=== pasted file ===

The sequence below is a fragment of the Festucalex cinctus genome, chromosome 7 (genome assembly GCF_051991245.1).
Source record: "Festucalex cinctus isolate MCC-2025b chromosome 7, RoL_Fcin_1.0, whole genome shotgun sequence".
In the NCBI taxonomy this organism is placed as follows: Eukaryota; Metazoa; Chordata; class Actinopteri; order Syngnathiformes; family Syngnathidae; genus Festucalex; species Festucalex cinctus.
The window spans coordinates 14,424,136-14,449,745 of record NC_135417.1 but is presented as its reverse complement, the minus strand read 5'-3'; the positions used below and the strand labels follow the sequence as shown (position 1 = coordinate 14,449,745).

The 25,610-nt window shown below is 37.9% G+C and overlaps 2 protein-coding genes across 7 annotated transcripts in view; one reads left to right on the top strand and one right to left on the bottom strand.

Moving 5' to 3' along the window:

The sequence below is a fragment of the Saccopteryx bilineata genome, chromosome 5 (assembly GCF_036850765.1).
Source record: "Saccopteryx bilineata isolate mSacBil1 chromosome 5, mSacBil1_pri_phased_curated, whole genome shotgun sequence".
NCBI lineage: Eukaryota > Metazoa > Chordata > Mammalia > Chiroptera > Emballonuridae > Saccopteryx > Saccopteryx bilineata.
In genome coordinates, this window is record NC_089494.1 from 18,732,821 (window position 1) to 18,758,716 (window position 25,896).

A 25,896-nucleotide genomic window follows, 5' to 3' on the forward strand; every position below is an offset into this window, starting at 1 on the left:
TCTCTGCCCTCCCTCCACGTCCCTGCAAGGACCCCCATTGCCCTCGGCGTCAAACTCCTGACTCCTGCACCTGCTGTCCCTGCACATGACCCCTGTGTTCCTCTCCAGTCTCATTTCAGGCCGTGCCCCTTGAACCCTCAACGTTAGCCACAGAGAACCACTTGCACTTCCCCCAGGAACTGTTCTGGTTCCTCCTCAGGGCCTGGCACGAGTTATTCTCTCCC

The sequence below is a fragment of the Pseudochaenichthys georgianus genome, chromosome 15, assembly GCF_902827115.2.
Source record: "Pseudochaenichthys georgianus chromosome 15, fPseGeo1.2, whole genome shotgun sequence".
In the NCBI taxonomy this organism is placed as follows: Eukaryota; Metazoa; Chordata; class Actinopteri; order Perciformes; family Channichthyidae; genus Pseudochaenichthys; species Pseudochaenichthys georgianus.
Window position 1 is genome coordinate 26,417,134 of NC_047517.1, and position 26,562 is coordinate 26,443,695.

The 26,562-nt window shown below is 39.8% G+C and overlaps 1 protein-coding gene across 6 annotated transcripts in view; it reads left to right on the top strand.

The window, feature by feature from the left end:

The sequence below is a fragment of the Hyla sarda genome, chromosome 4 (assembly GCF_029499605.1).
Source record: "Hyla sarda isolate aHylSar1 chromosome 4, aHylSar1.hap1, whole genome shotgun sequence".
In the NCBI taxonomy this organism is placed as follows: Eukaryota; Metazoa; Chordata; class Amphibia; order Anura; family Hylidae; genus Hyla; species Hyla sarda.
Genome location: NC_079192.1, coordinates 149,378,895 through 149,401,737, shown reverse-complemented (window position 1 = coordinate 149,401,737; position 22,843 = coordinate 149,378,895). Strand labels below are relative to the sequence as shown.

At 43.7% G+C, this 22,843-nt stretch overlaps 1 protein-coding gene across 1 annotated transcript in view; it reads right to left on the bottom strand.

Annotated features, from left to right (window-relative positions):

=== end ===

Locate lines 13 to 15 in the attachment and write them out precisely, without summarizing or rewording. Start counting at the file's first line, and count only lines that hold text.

The sequence below is a fragment of the Pseudochaenichthys georgianus genome, chromosome 15, assembly GCF_902827115.2.
Source record: "Pseudochaenichthys georgianus chromosome 15, fPseGeo1.2, whole genome shotgun sequence".
In the NCBI taxonomy this organism is placed as follows: Eukaryota; Metazoa; Chordata; class Actinopteri; order Perciformes; family Channichthyidae; genus Pseudochaenichthys; species Pseudochaenichthys georgianus.